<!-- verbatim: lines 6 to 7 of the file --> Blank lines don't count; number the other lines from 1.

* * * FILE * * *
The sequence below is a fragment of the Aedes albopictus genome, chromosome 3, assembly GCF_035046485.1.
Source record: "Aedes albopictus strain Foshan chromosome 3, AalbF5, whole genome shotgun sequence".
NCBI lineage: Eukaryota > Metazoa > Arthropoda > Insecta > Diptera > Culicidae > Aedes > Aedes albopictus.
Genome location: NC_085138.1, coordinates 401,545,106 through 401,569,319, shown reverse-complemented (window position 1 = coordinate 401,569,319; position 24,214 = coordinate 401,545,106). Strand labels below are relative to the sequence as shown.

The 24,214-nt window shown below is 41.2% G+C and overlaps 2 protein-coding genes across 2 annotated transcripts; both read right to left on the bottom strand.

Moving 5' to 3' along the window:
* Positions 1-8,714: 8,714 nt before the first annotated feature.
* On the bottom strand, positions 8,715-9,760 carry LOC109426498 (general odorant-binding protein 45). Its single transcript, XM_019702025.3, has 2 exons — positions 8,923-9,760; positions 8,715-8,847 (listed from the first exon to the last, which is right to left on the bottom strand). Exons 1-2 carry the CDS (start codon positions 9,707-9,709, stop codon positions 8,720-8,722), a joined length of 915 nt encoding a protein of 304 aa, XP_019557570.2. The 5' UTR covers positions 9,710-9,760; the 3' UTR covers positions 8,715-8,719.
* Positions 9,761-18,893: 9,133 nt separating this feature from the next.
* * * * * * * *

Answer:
Moving 5' to 3' along the window:
* Positions 1-8,714: 8,714 nt before the first annotated feature.